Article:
China's deepest concern after taking over Hong Kong in 1997 was that the rest of China would demand the same freedoms enjoyed in the former British colony.
That's probably why Beijing made clear this week it will ignore massive marches for more democracy in Hong Kong, such as the one on Jan. 1 that drew tens of thousands of protesters.
Under its mini-Constitution, Hong Kong could in theory be allowed to directly elect its leader after 2007. But Wednesday, Beijing's handpicked leader for the territory, Tung Chee-hwa, said he would first need approval from Beijing and would only set up a task force to study political reform. That's a sure trigger for more marches. When Mr. Tung tried to ram through an antisubversion law on Hong Kong last summer, he sparked a protest by 500,000 people.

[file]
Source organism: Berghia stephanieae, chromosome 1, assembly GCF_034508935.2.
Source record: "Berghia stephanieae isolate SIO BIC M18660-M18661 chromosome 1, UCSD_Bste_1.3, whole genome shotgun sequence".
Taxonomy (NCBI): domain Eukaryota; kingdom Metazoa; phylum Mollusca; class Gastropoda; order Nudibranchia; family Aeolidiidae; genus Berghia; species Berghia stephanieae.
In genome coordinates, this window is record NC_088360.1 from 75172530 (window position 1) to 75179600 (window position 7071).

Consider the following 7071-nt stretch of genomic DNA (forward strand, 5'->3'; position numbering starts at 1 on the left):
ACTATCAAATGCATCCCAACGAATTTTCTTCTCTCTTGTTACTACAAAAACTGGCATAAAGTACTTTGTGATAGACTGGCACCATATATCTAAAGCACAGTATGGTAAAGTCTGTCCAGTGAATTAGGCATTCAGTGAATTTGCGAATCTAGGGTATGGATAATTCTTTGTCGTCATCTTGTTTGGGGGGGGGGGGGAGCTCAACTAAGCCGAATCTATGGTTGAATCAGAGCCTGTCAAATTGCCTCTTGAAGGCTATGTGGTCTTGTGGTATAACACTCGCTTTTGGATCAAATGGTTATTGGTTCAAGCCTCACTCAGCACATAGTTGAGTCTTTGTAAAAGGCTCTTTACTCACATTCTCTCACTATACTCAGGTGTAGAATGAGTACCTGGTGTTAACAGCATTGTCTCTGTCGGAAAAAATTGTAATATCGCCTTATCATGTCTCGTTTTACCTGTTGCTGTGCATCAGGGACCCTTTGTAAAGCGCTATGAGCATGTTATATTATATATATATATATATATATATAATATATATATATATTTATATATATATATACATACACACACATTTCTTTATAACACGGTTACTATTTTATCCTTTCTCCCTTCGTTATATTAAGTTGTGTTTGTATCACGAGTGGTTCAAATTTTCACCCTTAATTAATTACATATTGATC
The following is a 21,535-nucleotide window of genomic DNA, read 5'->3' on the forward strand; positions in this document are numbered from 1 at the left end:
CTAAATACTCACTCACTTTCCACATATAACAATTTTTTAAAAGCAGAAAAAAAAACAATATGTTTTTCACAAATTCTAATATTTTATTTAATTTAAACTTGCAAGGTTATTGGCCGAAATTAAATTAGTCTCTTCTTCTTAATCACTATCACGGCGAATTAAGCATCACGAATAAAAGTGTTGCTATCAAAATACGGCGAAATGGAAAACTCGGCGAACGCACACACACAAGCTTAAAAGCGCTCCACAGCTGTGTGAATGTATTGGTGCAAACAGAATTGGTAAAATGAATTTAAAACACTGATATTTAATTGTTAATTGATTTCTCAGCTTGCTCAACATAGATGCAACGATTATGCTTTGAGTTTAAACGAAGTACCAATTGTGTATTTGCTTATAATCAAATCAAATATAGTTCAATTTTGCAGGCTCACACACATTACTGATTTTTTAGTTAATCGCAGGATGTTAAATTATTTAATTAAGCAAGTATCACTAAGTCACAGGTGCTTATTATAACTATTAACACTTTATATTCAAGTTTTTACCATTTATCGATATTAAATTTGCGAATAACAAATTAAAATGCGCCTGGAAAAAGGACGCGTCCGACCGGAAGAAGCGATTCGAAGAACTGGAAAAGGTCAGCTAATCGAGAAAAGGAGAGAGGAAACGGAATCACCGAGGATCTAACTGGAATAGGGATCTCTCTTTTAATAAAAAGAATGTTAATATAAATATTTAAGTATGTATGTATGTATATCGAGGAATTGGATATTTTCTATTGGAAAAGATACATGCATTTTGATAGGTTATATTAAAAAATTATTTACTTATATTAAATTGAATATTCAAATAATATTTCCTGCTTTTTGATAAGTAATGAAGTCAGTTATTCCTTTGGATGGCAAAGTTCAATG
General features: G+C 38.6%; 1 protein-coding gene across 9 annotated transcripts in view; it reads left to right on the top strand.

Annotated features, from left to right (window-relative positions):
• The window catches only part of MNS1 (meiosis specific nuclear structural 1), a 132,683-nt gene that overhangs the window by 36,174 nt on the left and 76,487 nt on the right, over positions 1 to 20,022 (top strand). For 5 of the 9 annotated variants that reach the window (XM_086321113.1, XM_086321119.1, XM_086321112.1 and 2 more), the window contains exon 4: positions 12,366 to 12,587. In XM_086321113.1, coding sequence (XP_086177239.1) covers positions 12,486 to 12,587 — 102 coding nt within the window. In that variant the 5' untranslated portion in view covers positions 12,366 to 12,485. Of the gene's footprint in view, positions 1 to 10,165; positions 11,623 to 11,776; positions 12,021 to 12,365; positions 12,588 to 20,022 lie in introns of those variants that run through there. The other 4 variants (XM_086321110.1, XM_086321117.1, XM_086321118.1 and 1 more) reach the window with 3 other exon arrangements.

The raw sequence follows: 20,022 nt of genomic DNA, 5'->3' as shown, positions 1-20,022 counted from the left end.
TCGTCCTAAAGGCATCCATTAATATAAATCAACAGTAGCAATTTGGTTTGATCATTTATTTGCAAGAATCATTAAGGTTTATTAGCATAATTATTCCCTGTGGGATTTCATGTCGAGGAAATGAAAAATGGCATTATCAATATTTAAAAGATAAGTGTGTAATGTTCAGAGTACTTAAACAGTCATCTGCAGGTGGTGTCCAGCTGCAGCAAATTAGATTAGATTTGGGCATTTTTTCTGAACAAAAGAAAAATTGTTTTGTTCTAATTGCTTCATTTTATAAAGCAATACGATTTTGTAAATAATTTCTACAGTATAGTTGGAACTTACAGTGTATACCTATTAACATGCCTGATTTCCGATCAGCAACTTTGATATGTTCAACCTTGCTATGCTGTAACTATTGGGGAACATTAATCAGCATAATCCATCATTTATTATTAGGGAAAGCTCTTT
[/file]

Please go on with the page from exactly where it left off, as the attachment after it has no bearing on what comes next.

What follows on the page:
China, which is trying to show it has become a modern nation in time for the 2008 Summer Olympics in Beijing, can't afford to have steady displays of people power in Hong Kong. The marches, and indeed open elections of leaders, would undercut the Communist Party's claim that it alone represents the masses, spurring rebellions in other parts of China.
Hong Kong's marches at least serve as a useful, embarrassing nudge for China to speed up its feeble attempts at limited elections in villages. And Taiwan's feisty democracy, which plans an anti-Beijing referendum in March, also helps highlight the mainland's debilitating authoritarian ways.
For now, Beijing must decide whether it can live with the weakened Tung, or replace him. The latter would deflate the protests but clearly show Beijing is vulnerable.
As Hong Kong goes, so goes China.